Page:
Fixed versus adjustable loans

A fixed-rate loan features the same payment amount over the life of your loan. The property taxes and homeowners insurance will increase over time, but in general, payments on these types of loans don't increase much.

During the early amortization period of a fixed-rate loan, a large percentage of your payment goes toward interest, and a significantly smaller part toward principal. That reverses as the loan ages.

You might choose a fixed-rate loan in order to lock in a low rate. Borrowers choose these types of loans when interest rates are low and they wish to lock in at this low rate. If you have an Adjustable Rate Mortgage (ARM) now, refinancing into a fixed-rate loan can provide more monthly payment stability. If you have an Adjustable Rate Mortgage (ARM) now, we'll be glad to assist you in locking a fixed-rate at the best rate currently available. Call Ward Kilduff Mortgage at (860) 658-7100 to discuss your situation with one of our professionals.

There are many different kinds of Adjustable Rate Mortgages. Generally, interest for ARMs are determined by a federal index. A few of these are: the 6-month Certificate of Deposit (CD) rate, the 1 year Treasury Security rate, the Federal Home Loan Bank's 11th District Cost of Funds Index (COFI), or others.

The majority of Adjustable Rate Mortgages are capped, so they won't go up over a specified amount in a given period. Your ARM may feature a cap on how much your interest rate can increase in one period. For example: no more than a couple percent a year, even though the index the rate is based on goes up by more than two percent. Your loan may feature a "payment cap" that instead of capping the interest directly, caps the amount the monthly payment can go up in a given period. Additionally, the great majority of adjustable programs have a "lifetime cap" — this means that the interest rate can never go over the cap amount.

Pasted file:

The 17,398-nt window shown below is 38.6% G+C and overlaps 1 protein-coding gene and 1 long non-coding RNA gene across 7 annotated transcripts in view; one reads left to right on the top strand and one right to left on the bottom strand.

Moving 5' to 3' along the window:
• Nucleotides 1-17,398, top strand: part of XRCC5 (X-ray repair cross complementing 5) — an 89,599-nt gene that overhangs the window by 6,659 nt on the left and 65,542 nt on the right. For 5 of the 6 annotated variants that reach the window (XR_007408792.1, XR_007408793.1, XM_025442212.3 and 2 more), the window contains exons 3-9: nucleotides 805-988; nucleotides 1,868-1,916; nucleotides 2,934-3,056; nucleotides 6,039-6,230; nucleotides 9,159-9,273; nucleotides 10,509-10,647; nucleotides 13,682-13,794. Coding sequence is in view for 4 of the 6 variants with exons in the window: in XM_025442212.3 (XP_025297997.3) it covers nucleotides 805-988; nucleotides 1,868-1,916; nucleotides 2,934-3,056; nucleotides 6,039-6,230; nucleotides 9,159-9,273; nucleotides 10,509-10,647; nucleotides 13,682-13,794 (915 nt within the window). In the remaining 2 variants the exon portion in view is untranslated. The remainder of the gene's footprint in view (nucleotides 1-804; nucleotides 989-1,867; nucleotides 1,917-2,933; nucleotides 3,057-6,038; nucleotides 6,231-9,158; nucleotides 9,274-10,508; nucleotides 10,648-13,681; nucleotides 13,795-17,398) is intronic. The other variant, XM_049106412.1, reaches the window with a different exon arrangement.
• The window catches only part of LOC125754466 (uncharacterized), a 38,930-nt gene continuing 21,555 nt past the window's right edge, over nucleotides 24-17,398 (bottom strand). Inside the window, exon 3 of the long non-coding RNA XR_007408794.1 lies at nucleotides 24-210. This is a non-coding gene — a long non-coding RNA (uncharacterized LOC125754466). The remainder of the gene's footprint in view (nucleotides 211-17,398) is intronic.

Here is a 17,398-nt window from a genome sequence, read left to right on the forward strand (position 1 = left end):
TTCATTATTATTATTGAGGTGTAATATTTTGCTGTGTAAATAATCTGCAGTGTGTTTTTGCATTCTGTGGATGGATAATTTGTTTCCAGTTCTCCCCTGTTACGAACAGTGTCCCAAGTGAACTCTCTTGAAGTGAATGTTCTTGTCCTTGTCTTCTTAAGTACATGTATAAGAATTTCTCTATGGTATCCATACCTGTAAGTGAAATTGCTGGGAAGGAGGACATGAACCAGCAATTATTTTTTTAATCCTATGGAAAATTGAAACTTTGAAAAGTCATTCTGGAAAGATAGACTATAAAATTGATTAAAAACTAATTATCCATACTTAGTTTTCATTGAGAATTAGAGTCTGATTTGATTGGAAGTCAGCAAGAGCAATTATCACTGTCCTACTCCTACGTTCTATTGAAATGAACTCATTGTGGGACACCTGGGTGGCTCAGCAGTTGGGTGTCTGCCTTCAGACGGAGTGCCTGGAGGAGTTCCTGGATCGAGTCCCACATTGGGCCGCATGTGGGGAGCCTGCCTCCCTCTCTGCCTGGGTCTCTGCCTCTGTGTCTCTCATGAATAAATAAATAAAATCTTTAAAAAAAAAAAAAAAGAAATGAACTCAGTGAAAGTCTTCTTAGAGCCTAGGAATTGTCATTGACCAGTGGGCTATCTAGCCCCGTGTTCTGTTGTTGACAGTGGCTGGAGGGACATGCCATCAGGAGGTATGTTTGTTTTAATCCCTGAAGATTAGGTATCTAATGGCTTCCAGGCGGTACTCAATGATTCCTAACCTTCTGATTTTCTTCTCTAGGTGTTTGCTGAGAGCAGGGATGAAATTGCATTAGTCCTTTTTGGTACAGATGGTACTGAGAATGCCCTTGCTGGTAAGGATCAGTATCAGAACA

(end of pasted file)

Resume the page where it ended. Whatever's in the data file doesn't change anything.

ARMs usually start at a very low rate that may increase as the loan ages. You may have heard about "3/1 ARMs" or "5/1 ARMs". For these loans, the introductory rate is set for three or five years. After this period it adjusts every year. These loans are fixed for a certain number of years (3 or 5), then they adjust after the initial period. These loans are best for people who anticipate moving in three or five years. These types of adjustable rate programs are best for borrowers who will move before the initial lock expires.

Most people who choose ARMs choose them when they want to take advantage of lower introductory rates and do not plan on staying in the house longer than the initial low-rate period. ARMs can be risky in a down market because homeowners can get stuck with increasing rates if they can't sell or refinance at the lower property value.

Have questions about mortgage loans? Call us at (860) 658-7100. It's our job to answer these questions and many others, so we're happy to help!

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